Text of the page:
I've read many articles and attended workshops where the issue of misuse of character backstory has been discussed. General consensus is: too much, too soon can be the kiss of death in a novel. I've judged enough contest entries to agree. When I read three paragraphs in the first page about little Sara's childhood and how she witnessed her brother dying and how the trauma of that affected her so much that she couldn't cope with opening her heart up to another person and on and on, the pace of the story is immediately killed and the present day conflict is put on simmer on the back burner for so long I totally lose sympathy and interest in reading more about the character. So, no question that too much backstory too soon is not necessarily the best way to let the reader get to know your characters or to get invested in your story.
However, that is not to say that backstory isn't one of the single most important things to develop as you plan for and, eventually, write your story. Especially for secondary characters.
Like in movies, supporting actors can often elevate a good movie into a great one. In books, secondary characters can add more depth and understanding to the main characters and to the themes and plot line of the book - if they are well-rounded. If they have a backstory.
I've been tackling the revisions to Illegally Blonde this week and one of the main things I needed to work on was bringing a bit more depth and understanding to one of the secondary characters. My heroine, Lucy, has a cousin who's not exactly a nice person throughout the book and there are definite tensions between the two of them. My fabulous editor suggested that there needs to be a better resolution to their relationship by the end of the book and asked some interesting questions about why this cousin did or said some things and suggested some potential rationale for her actions. And my reaction was not, 'Oh, migod. WHY did she do that? How can these two reach an understanding when they've spent most of the book at cross-purposes? Who is this person?' Instead, I rejoiced when said fabulous editor's suggested rationale was exactly what that character was all about. How did I know this? Because I already knew her backstory.
Even though this cousin was a secondary character and I perhaps hadn't fleshed her out as much as I should have I did know her backstory well enough to be able to answer the questions my editor had about her. And even though she is unsympathetic I never once disliked the character because I KNEW why she was acting the way she was acting - even if the reader didn't. I knew my character and I knew her backstory - even if I hadn't used it. Now, what I have to consider in doing this revision is where to drop a few little nuggets of the character's backstory in earlier so that the resolution is not considered totally off the wall. That way when a certain event happens to my heroine near the end of the novel which triggers the revelation of the cousin's rationale for her actions throughout the story her response is believeable and understandable - even if it has been the opposite of the way she's been acting all through the book.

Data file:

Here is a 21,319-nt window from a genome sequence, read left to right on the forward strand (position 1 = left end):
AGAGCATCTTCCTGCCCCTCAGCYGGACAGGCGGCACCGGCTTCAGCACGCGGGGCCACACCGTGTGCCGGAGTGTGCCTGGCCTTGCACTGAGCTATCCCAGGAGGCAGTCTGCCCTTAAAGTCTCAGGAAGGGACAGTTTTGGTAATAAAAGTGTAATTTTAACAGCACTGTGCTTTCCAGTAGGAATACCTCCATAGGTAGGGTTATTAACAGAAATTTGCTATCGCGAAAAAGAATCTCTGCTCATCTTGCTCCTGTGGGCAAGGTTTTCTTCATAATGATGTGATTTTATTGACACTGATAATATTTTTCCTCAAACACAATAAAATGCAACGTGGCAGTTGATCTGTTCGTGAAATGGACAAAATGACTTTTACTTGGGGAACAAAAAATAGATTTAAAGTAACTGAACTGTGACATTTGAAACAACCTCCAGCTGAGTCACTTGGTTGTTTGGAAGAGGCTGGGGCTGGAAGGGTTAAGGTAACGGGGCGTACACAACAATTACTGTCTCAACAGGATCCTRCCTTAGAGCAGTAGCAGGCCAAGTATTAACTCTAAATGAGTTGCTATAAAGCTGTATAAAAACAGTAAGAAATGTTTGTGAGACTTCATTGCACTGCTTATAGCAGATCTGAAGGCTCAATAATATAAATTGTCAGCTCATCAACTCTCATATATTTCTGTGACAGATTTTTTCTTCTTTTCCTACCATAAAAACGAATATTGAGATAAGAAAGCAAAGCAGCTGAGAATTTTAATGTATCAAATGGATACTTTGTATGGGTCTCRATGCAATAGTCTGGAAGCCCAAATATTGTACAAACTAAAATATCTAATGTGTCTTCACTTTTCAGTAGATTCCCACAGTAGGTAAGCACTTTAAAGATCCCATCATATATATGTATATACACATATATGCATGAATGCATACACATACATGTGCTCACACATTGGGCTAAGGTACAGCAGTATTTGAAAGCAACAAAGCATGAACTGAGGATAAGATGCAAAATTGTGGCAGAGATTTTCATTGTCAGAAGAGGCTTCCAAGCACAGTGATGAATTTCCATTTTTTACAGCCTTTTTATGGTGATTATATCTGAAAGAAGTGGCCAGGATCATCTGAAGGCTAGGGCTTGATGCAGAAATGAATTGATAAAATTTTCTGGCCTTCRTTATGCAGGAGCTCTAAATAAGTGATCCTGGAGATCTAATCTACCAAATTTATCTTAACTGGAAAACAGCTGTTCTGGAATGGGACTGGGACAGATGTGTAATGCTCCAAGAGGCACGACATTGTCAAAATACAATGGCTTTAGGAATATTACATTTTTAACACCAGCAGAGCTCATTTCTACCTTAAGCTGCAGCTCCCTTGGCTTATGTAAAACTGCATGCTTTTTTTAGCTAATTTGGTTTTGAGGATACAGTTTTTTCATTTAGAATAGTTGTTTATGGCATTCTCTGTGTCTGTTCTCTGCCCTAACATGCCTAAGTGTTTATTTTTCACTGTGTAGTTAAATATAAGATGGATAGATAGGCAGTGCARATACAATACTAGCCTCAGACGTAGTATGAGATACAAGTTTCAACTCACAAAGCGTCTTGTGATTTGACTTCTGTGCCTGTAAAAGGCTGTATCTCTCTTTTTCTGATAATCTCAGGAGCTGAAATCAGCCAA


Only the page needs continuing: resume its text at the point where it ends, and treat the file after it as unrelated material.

I know I'll work it out one way or another. But what I won't do, for sure, is dump the cousin's history in all at once the first time she is introduced to the reader. Backstory is best handled like a particularly potent spice. Too much all at once kills the whole flavour of the dish. A little dash here and there, at the right times in the cooking process brings out the best flavour of the food. Or here's another, non-food analogy. Just think, if you go out on a first date, do you really, really want to know everything that's happened to your date in the last 30 years? A little bit of mystery, a bit of information, a few interesting anecdotes, leaves you wanting to hear and learn more about that person. So it makes you look forward to the next date. Relating this to a book, you read on to Chapter two.
I guess what I'm trying to say is that I believe backstory for your secondary characters is equally important as knowing your plot inside out or what main themes you are trying to convey in your book. Backstory is what makes every character unique and interesting and understandable. People you either root for - or not. Depending on their purpose. Every character should have a purpose and some element of history to them. Remember that old quote: "There are no small parts, just small actors?"
But a word of caution. Be judicious in how you share that backstory. You don't need a complete geneology for the newspaper boy if he's just delivering the paper in Chapter Five. But if that newspaper boy is going to rip out sections of the paper or deliver it late every day because he wants to torment the old man who looks forward to reading it as the only highlight of his otherwise boring day, it might be good to know WHY the newspaper boy is doing this - eventually. Determine how important a secondary character is to the plot or sub-plot of your book and the impact that secondary character has on the main characters of your book and plan backstory accordingly and determine whether and how it needs to be revealed.
Like everything in writing, this is a balancing act. One I still work on every day. And what I'll be working on now in this revision.